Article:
"Adaptive Supersampling" may refer to a lot of different techniques but generally it means a form of Anti-Aliasing where pixels are shaded1 a variable amount. It detects pixels that contain triangle edges and shades these pixels at a higher rate than not-edge pixels.
It is generally faster than pure Supersampling, as it avoids having to shade "nomal" non-edge pixels multiple times. For scenes with frequent depth discontinuities (thin bars, cables, antennas, grass) large parts of the image may get Supersampled which hurts performance.
Although Adaptive Supersampling is slower than Multisampling, it may provide better quality as it can mitigate specular edge artifacts2 to some degree.
Adaptive Supersampling is not generally implemented in major games because it requires rasterizing the scene with a multisampled rendertarget. Such rendertargets may become a substantial graphics memory bandwidth bottleneck as most major game engines use deferred shading3.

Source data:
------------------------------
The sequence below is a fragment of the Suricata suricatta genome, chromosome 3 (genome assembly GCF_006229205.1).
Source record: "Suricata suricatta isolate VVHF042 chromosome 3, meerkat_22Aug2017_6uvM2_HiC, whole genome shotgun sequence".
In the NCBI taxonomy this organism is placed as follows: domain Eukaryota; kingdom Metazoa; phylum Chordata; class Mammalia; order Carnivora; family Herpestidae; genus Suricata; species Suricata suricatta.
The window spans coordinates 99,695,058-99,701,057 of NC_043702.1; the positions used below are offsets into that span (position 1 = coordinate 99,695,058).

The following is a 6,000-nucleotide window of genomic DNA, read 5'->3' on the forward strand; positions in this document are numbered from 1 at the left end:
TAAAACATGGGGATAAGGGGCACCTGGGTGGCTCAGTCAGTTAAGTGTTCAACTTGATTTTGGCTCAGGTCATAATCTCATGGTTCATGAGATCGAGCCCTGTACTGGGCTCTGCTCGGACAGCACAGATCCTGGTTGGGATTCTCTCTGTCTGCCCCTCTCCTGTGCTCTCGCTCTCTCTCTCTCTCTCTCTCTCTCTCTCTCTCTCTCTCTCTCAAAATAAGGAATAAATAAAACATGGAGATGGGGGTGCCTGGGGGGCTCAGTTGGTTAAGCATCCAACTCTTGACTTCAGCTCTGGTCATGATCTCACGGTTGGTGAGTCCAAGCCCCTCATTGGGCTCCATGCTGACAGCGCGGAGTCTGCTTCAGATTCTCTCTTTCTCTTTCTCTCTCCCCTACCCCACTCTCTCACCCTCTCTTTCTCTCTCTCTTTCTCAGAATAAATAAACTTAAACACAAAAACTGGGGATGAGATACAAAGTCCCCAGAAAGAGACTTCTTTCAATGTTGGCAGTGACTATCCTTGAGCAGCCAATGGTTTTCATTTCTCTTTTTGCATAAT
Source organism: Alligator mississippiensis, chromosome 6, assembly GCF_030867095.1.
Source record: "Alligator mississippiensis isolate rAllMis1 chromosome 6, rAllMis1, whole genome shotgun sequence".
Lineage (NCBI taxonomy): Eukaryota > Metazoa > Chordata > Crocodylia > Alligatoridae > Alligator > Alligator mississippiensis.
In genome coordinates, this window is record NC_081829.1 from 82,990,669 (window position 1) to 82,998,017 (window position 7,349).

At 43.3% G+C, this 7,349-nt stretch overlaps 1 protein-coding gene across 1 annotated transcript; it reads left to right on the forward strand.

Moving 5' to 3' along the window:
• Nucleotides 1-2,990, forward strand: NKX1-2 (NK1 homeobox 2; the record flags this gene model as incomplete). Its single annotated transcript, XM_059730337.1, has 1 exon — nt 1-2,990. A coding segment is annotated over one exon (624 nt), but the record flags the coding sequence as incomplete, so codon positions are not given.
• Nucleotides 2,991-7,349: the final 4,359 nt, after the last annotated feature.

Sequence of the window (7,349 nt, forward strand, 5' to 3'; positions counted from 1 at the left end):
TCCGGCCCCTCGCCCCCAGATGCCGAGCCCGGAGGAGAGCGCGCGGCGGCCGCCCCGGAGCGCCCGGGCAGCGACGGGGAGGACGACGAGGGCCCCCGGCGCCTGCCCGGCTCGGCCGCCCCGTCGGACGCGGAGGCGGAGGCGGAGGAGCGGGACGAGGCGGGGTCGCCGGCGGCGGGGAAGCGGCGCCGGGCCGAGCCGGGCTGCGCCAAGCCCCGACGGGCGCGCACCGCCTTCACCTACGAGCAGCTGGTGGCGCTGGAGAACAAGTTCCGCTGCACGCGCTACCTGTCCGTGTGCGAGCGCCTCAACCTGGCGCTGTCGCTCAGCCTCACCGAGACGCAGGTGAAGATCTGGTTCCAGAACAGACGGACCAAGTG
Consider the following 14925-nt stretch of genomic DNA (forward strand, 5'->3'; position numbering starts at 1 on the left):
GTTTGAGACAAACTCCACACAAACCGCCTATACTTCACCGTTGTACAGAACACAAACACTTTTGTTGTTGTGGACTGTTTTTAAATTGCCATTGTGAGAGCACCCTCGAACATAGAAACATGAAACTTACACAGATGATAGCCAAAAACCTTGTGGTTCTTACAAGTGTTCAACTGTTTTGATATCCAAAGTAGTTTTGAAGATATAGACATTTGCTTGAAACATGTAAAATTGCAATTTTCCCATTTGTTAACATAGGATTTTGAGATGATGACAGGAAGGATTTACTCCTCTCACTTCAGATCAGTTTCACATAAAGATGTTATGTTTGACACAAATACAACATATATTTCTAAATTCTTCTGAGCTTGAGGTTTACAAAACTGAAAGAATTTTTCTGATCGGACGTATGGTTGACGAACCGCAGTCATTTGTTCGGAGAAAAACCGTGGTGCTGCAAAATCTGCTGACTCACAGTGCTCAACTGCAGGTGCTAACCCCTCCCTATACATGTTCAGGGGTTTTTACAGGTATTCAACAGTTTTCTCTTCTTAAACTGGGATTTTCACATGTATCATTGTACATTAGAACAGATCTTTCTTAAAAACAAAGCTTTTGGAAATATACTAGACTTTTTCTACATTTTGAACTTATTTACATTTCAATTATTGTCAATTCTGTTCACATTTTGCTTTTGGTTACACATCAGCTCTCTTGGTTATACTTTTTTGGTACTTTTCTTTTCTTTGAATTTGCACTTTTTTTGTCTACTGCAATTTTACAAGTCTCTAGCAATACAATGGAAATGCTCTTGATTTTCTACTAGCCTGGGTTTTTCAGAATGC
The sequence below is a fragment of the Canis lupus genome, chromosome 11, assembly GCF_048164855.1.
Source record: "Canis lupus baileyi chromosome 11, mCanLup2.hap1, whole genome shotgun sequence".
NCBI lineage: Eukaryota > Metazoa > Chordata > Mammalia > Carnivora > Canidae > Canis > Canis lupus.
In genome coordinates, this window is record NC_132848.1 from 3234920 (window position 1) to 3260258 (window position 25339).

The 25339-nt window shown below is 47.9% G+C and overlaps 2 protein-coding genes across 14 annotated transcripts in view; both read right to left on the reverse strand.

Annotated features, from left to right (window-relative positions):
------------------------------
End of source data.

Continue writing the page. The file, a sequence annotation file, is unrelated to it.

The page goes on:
1 "Shading" refers to the process (implemented in a shader) of calculating the color of a pixel, how much light it "reflects" into the camera, taking lights, shadows, complex materials, etc into account and is therefore quite expensive and should be done as few times as possible per frame.
2 Specular Edge Artifacts: https://www.youtube.com/watch?v=VWRfLhOY2AA
3 Deferred Shading: https://learnopengl.com/#!Advanced-Lighting/Deferred-Shading